Researchers study congenital abnormalities after COVID-19 infection and vaccination

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In a recent study published in Nature Communications, researchers compared the significant congenital abnormalities observed after coronavirus disease 2019 (COVID-19) infection and vaccination.

Study: A population-based matched cohort study of major congenital anomalies following COVID-19 vaccination and SARS-CoV-2 infection. Image Credit: CKA/Shutterstock
Study: A population-based matched cohort study of major congenital anomalies following COVID-19 vaccination and SARS-CoV-2 infection. Image Credit: CKA/Shutterstock

Severe acute respiratory syndrome coronavirus 2 (SARS-CoV-2) infection during pregnancy is linked with severe COVID-19 symptoms and unfavorable perinatal and maternal outcomes. However, rates of COVID-19 vaccination remain low in many settings among pregnant women. Concerns about vaccine safety are among the main obstacles to COVID-19 vaccination during pregnancy. There are numerous studies indicating the safety of receiving the COVID-19 vaccines during pregnancy in terms of perinatal events like early pregnancy outcomes like miscarriage and stillbirth. However, there is insufficient evidence linking COVID-19 infection or vaccination in early pregnancy and the danger of congenital anomalies.

About the study

In the present study, researchers estimated the relationship between COVID-19 infection and vaccination separately, between six weeks before conception and 19 weeks and six days of gestation.

The team utilized the updated COVID-19 in Pregnancy in Scotland (COPS) cohort containing data on all completed and continuing pregnancies in Scotland beginning on 1 January 2015. In this cohort, pregnancies ending at any gestational stage and with any result were included. The team extracted data related to the approximate date of conception, gestational age at the end of pregnancy, and pregnancy outcome for each pregnancy. National data on COVID-19 immunization and confirmed SARS-CoV-2 infections were integrated into the COPS study cohort to identify relevant exposures.

In the study, primary exposure consisted of receiving any SARS-CoV-2 vaccination between six weeks before conception and 19 + 6 weeks gestation or until the end of the pregnancy, whichever was earlier. Infants were classified as being exposed to COVID-19 vaccination if their mothers were administered with any type of vaccine accessible in Scotland of any dose and any number of doses during the exposure period.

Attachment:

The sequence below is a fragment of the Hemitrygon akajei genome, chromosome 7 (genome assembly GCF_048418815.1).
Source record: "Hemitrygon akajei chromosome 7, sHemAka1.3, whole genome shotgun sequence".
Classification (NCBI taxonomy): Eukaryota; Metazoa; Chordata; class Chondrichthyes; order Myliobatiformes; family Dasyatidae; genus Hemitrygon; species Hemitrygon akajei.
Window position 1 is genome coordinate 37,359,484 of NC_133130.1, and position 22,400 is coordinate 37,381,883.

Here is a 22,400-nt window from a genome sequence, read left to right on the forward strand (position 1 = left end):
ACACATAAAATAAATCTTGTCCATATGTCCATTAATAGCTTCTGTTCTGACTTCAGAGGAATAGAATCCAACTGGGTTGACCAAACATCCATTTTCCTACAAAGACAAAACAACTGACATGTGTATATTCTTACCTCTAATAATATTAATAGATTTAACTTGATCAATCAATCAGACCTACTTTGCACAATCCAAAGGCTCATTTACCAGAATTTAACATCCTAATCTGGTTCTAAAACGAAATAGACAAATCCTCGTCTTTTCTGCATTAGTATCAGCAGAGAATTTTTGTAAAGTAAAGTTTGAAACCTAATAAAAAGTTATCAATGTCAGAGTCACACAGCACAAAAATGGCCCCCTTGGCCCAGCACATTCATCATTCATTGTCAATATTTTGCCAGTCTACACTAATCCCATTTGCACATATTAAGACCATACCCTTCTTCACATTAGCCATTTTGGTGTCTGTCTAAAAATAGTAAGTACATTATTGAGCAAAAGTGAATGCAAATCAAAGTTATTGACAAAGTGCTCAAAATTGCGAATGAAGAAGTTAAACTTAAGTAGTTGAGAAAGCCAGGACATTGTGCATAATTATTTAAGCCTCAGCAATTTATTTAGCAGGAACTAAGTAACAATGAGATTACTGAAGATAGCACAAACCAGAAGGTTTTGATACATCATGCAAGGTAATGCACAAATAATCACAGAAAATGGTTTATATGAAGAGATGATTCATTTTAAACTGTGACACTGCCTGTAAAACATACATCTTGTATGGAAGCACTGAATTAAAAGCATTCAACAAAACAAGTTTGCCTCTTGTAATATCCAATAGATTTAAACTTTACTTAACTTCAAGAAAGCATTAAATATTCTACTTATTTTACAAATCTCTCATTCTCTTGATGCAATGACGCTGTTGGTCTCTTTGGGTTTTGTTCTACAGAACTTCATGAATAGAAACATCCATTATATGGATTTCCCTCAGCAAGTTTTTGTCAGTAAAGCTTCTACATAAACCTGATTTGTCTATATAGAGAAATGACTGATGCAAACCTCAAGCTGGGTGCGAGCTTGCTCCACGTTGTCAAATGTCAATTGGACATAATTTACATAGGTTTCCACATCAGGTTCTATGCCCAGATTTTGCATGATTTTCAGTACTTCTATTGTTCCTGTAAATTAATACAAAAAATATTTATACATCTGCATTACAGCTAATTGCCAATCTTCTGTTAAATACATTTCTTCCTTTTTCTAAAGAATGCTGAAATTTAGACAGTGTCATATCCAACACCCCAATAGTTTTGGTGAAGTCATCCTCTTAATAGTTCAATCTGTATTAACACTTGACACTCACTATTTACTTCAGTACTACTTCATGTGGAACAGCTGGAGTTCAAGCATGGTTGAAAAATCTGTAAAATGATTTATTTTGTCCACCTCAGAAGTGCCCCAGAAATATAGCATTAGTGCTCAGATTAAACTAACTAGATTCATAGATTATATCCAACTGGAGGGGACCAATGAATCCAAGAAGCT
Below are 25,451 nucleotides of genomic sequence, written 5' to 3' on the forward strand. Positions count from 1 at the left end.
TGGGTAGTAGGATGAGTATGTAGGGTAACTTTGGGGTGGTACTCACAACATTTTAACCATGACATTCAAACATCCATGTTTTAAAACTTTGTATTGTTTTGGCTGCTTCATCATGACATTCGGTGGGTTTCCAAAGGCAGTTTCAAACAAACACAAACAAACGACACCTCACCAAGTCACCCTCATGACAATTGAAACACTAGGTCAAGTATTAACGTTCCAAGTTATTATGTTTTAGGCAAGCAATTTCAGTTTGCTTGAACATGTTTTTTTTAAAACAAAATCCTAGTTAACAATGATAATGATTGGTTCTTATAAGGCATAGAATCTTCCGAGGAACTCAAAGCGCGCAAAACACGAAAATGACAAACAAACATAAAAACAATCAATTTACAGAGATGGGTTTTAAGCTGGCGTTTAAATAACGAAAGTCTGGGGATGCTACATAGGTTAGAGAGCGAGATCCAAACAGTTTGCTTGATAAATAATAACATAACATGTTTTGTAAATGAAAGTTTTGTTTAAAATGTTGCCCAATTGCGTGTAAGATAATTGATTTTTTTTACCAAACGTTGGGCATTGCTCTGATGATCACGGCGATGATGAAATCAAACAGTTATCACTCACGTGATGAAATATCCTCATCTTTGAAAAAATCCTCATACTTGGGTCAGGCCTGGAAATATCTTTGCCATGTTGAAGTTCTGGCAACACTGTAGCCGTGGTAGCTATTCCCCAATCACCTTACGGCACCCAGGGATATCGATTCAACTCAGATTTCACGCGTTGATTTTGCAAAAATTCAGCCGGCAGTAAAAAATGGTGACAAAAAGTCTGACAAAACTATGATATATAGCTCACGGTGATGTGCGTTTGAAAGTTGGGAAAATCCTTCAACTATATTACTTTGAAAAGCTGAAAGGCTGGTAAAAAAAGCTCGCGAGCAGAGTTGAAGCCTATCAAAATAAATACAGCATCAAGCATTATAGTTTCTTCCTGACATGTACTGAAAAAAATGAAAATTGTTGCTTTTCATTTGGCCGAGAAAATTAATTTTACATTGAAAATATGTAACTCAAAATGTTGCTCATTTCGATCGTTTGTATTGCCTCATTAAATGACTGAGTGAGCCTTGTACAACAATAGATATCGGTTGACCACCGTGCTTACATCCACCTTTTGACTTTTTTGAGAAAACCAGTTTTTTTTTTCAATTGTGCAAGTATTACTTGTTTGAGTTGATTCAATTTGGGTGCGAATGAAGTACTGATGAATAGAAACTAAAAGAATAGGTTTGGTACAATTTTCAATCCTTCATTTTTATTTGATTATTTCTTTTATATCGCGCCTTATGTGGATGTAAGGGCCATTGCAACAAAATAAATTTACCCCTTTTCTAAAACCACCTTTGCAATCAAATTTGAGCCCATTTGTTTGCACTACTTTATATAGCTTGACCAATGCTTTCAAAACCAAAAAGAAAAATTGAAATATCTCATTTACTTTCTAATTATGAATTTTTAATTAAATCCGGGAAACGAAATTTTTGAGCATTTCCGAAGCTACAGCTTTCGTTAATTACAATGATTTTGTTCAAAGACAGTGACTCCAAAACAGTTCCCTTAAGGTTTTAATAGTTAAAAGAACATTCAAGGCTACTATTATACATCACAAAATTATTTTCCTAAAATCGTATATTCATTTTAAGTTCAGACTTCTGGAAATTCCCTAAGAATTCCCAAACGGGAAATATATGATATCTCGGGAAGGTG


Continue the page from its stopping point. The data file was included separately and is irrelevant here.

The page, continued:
For the SARS-CoV-2 vaccination analysis, the team found 53,914 infants who had appropriate follow-up time during the exposure period of the study vaccine. Almost 8785 of these 53,914 infants were born to women who had received a COVID-19 vaccine in the period from six weeks prior to conception to 19 + 6 weeks gestation. Newborns having vaccinated mothers had a higher likelihood of being born to mothers from the least disadvantaged regions, who were non-smokers, and who had previous medical issues, compared to babies of unvaccinated mothers. Of the 6,731 infants born to vaccinated moms, 153 were recognized as having an anomaly. In 120 infants, there was no confirmed genetic foundation for their anomaly. Furthermore, 467 of the 20,193 infants born to unvaccinated women had any type of defect, while 375 exhibited a non-genetic anomaly.

In studies that only took into account matching variables in the model or that accounted for all clinical and socio-demographic covariates, there was no indication of a connection between COVID-19 immunization and any abnormality. Likewise, the team found no indication of a connection between vaccination and non-genetic aberrations when matching variables and sociodemographic and clinical confounders were taken into consideration.

In analyses that included newborns from pregnancies lasting for any duration, the outcomes were similar. When the vaccinated cohort was restricted to babies having vaccinated mothers who were immunized in the conception window having a teratogenic risk to 9 + 6 gestation inclusive, no proof of any correlation between COVID-19 vaccination and anomaly incidence was found. The adjusted odds ratio (OR) for the relationship between vaccination and the incidence of an anomaly was 0.76, and that for non-genetic anomalies was 0.66. Most pregnant moms who were immunized throughout the exposure period were vaccinated with an mRNA vaccine; 18.2% received the ChAdOx1-s/nCoV-19 vaccine, while 0.2% were administered with over one vaccine type.

Compared to newborns of uninfected mothers, infants exposed to SARS-CoV-2 infection had a higher chance of being born to women from the most deprived regions and from urban regions. Among the 1574 infants who were SARS-CoV-2-exposed, 32 displayed an anomaly, while 26 exhibited a non-genetic anomaly. Of the 4722 infants that were not exposed to verified SARS-CoV-2 infection, almost 71 displayed a non-genetic anomaly, and 85 infants had any anomaly. Furthermore, there was no indication of a connection between COVID-19 and any anomaly, regardless of whether analyses included matching variables or clinical and sociodemographic confounders. Also, no connection was found between COVID-19 infection and non-genetic anomaly.

Overall, the study findings showed that there is no connection between COVID-19 immunization or SARS-CoV-2 infection and the likelihood of significant congenital abnormalities. The researchers believe that the study contributes to a growing body of information on the safety of COVID-19 immunization during pregnancy and gives crucial comfort on the safety of vaccination immediately before or in early pregnancy.

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